Offsetting the taste for high octane is the engine's relatively thrifty use of it. EPA ratings are 25 mpg city, 30 highway, and despite flying it as if it were an aircraft, I got a respectable 27.4.

The GT weighs 2,800 pounds, and sits on an impressive amount of rubber. The standard wheels on the GT are 16-inchers, good enough. You can get what the tester had, 17-inchers, with 215/50 summer Dunlops.

The grip on dry pavement was ferocious; on a snowy road, atrocious. If you get the summer tires, better have a set of winter tires, too, if you must drive on icy or snowy streets. I think they may have gone a little wild specifying a Z rating. (Z means the tire can run all day at 149 mph and more.) But it sure makes a nice talking point when the guys and gals check out your ride.

Handling was quite good. The steering is quick and light, and the suspension - MacPherson struts front, torsion beam with trailing link in the rear - is something of an overachiever, given its rather primitive design.

Surprisingly, though the GT has a "sport tuned" suspension, its ride is for the most part quite acceptable.

The GT is upgraded to disc brakes in the rear, and they seemed up to the task of stopping this relatively trim car, even in repeated "panic" stops from 70.

Seats were fair, with insufficient lumbar support and not much wraparound grip. Both the rear pair and the co-pilot's fold down nearly flat.

The Vibe is a little shorter than a Honda Civic sedan, but gets to be a midsize because its interior volume is a fooler: 111 cubic feet. Not only is there enough room for two average-size folks on the rear seat, there's 19 cubic feet of gear room aft. With the rear seats down, cargo capacity is 54 c.f. Towing capacity (I shudder) is listed at 1,500 pounds. On the whole, the interior is pretty tacky looking, especially the fake brushed chrome trim. But build quality was fine, and ergonomics - instruments, plus radio and A/C controls - was dandy.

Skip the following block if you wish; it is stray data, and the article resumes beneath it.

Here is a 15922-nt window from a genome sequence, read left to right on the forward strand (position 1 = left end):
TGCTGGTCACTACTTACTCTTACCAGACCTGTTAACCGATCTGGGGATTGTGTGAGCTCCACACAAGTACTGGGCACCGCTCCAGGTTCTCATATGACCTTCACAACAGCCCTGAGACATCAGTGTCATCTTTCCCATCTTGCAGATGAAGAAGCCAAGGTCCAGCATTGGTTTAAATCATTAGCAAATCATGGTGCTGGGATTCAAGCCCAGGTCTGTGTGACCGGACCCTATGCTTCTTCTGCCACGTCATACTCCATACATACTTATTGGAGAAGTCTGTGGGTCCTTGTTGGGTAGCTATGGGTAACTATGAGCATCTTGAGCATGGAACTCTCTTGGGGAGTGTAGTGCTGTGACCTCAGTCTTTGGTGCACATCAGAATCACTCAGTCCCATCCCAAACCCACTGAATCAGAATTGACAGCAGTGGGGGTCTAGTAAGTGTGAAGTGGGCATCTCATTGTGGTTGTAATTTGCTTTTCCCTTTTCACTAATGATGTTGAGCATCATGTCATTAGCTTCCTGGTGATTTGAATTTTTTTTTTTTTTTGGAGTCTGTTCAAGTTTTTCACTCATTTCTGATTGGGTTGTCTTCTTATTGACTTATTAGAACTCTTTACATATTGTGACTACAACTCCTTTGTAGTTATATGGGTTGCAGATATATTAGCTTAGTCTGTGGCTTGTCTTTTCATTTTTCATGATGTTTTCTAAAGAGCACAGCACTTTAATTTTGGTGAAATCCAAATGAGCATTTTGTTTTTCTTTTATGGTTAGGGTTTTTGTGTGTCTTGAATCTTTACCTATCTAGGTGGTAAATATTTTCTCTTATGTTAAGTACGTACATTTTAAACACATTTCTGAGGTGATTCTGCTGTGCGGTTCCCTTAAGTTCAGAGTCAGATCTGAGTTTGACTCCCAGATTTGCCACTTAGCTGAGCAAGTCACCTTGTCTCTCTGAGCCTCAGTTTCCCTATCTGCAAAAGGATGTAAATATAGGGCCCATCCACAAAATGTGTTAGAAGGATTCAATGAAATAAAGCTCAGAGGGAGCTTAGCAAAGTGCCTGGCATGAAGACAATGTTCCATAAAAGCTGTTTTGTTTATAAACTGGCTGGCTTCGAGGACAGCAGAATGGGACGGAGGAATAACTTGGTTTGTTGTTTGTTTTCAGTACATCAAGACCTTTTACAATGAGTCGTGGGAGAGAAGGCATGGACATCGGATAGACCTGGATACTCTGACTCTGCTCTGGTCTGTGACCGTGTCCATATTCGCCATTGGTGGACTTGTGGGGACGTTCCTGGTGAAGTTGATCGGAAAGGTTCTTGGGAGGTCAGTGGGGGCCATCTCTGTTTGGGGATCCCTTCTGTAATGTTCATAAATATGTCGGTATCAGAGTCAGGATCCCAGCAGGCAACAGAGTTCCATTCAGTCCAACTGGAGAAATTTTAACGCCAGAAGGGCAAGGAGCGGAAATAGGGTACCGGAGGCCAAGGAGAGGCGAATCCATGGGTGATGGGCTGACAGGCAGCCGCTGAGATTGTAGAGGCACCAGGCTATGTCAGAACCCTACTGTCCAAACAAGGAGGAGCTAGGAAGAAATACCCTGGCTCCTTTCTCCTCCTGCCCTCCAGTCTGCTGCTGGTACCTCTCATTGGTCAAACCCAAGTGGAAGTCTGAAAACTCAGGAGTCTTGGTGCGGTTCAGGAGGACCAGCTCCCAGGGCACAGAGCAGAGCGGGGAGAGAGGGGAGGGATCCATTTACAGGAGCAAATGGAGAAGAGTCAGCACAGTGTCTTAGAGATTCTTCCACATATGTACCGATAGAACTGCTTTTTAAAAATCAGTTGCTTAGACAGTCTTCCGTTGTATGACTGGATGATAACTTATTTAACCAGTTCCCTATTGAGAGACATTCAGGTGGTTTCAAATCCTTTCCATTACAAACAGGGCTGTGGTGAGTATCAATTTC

Base price on a GT is $19,340, and that includes such niceties as antilock brakes, power outside mirrors, fog lamps, air conditioning with microfiltration, an AM-FM-CD stereo with equalizer, wiper and washer on the rear hatch and, alas, a roof rack. (They were too enamored of the utility thing when they didn't make that an option. We don't ALL surfboard every day, and a lot of kids might find a roof rack off-putting.) It also comes with a most welcome surprise: a 110-volt power outlet to keep those 21st-century appurtenances charged - kewl.

The Vibe got top marks (5 stars) from the feds for front occupant protection, and a 5 for front passenger protection in a side impact, 4 stars for safeguarding those in back. The insurance folks have tested neither a Vibe nor Matrix yet.

The tester had the monochrome appearance package for $325; a bundle: power windows, power door locks with remote keyless entry and cruise control, $600; the unique tires and wheels, $400, and a DVD navigation system, $1,600. With freight, total was $22,825. Edmunds.com says you can probably wangle a grand off most places, plus there are some seductive financing deals now.